As a member of the NZSTI Conference organising committee, I recently met up with Wīremu Haunui for a nice kōrero (chat). He is the Māori interpreter in Parliament, and will be talking to Conference guests attending a Beehive tour on Friday 26 June. The article below was published on the Conference’s website.

One of the activities offered during the NZSTI Conference weekend is a guided tour of Parliament, on Friday 26 June at 9:30am (click here for more details). The current Parliamentary Te Kaiwhakahaere o Ngā Rātonga Reo Māori, Wīremu Haunui, kindly offered to take the tour group behind the scenes to show and talk about the interpreters’ studio for the House and the one for Maui Tikitiki-a-Taranga, show the former Māori Affairs Committee Room, Matangireia and give a brief talk on Ngā Ratonga Reo Māori in Māui Tikitiki-a-Taranga.

Growing up in the eastern Bay of Plenty in the early 1950s, Wīremu was raised in Te Reo Māori. It was only when he started going to school that he began learning English – as a second language. His linguistic abilities would set him up for the professions he embraced, as a language teacher and eventually a translator and interpreter.

Qualified as a primary school teacher, one thing leading to another, he taught Te Reo Māori at secondary school level. While he got an interpreter’s licence in 1972, there wasn’t a great demand for interpreting services in the eastern Bay of Plenty at the time. It wasn’t until he and his wife moved to the Wairarapa some 25 years ago that he decided to focus his career on translation and interpretation.

He worked for a time for the New Zealand Translation Centre in Wellington from 1989 to 1991, alongside John Jamieson and Patrick King, to gain experience in translation and editing techniques. Parliament approached NZTC to enquire whether they had a Māori interpreter. Wīremu was sent to sit down for a kōrero, and ‘that was the beginning of getting into contact with Parliament’. He became a full-time, permanent employee of Parliament when the position of Māori interpreter was created in 2004.

Up until then, Te Reo Māori services which include interpreting, translating, transcribing, editing as well as verbal proofreading for the Office of the Clerk of the House of Representatives, had always been contracted out. The unit has maintained this practice, and currently has four contractors who help manage the workload. The unit Ngā Ratonga Reo Māori was formalised and now sits under House Services as a strategic move in the event the amount of Māori spoken in the House increases – it has done so significantly, in particular with the arrival of members of Parliament from the Māori Party.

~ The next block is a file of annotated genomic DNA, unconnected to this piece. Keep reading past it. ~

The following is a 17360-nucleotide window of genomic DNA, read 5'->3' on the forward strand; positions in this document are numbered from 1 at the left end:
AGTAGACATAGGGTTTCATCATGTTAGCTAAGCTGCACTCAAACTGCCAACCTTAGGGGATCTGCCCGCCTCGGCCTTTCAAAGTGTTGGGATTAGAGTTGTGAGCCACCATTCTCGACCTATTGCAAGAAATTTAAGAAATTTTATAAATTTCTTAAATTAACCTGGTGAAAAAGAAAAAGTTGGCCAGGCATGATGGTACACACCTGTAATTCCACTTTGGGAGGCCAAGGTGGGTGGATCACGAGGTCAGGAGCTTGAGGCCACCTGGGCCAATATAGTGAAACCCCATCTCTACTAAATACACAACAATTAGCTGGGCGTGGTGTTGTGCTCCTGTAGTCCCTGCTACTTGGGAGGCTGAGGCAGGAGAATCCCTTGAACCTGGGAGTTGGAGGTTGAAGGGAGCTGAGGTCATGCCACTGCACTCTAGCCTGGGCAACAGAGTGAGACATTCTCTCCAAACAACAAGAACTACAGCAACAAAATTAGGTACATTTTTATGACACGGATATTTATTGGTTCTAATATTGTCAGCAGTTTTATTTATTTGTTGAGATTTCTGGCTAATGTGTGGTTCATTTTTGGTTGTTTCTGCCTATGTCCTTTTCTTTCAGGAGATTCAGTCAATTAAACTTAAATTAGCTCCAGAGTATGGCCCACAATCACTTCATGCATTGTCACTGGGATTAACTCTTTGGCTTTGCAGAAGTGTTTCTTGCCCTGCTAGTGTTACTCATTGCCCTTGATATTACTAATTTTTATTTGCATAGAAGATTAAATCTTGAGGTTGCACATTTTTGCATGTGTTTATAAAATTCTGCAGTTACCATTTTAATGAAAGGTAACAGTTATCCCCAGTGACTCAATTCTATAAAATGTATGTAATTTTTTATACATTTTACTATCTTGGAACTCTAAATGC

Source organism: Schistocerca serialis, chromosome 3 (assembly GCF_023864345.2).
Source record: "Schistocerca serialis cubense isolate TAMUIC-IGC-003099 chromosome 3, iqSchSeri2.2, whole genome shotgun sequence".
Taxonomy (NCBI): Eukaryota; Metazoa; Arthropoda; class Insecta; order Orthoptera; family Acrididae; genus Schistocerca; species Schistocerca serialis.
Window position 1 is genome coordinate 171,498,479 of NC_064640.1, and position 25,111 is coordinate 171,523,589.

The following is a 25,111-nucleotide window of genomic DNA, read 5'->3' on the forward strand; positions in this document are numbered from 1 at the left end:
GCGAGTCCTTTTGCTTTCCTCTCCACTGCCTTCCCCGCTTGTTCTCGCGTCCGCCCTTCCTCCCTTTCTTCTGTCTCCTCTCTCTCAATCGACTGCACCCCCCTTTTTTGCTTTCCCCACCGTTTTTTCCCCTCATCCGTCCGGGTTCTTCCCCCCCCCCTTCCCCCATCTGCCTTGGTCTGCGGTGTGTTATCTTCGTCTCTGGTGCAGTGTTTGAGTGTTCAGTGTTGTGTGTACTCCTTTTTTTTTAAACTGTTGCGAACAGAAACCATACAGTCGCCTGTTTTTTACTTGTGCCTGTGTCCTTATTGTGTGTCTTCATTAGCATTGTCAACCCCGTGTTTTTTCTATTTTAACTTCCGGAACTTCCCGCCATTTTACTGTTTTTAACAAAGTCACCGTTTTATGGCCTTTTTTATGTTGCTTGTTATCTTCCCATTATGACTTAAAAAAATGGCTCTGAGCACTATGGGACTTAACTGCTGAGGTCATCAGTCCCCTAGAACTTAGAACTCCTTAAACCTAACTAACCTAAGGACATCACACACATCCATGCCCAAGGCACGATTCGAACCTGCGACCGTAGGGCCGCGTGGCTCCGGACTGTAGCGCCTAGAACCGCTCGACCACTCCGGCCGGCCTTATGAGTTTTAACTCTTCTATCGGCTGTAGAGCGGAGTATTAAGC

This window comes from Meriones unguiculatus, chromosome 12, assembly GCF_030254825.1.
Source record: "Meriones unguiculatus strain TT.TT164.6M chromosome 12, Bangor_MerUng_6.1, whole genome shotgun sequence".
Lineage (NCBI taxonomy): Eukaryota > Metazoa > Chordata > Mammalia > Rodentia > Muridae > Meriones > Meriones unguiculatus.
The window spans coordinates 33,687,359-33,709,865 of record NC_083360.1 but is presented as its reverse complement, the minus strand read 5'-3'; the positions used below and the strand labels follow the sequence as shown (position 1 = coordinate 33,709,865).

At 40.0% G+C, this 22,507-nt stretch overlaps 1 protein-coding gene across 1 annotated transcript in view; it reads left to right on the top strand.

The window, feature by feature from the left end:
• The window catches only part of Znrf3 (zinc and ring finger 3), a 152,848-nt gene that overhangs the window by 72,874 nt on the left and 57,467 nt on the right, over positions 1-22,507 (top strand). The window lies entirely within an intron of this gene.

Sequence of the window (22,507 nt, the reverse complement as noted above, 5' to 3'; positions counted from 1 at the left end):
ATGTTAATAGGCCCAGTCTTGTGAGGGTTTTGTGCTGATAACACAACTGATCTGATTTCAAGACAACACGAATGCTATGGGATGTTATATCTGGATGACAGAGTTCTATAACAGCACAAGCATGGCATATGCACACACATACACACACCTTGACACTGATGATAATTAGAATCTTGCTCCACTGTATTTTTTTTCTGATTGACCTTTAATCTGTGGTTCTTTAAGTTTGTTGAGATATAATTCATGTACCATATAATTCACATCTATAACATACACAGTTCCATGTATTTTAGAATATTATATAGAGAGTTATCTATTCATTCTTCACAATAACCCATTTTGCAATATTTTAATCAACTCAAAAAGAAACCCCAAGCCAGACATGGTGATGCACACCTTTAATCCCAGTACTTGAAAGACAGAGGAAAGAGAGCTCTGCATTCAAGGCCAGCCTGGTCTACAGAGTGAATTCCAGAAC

‘Now, I don’t want to give the impression that Māori is spoken every time the House sit’, he says. ‘If there’s a bill in the House with a great Māori interest, then we can predict that Māori will be spoken.’ With the introduction of simultaneous interpreting into the House, MPs slip in and out of Māori, which makes the need for interpreting services highly unpredictable. ‘And it isn’t only Māori members doing that,’ he continues. ‘We also have non-Māori who have an affinity with the language. One of the current assistant speakers always tries to use Te Reo when he is presiding speaker… Always expect the unexpected is our adage!’

What was his most memorable experience in Parliament so far? ‘Initially,’ he replied, ‘we all have had such a moment. When we switched from sequential to simultaneous interpretation we would get a phone call because no-one could hear us: we had forgotten to press the on-air button.’ And before simultaneous interpreting was introduced, interpreters would sit in the House and interpret sequentially. MPs were expected to pause to allow an interpretation but that didn’t always happen.

Wīremu remembers a certain Member of Parliament who was always very difficult to interpret. ‘One time, he stood up, and rattled on and on, and wandered off in his speech, while I was waiting for him to stop. When he finally stopped and looked at me for an interpretation, I provided a summary of what he had said. It was much shorter, and so he got a fright, and probably thought it should have been longer… Everyone was roaring in laughter in the House.’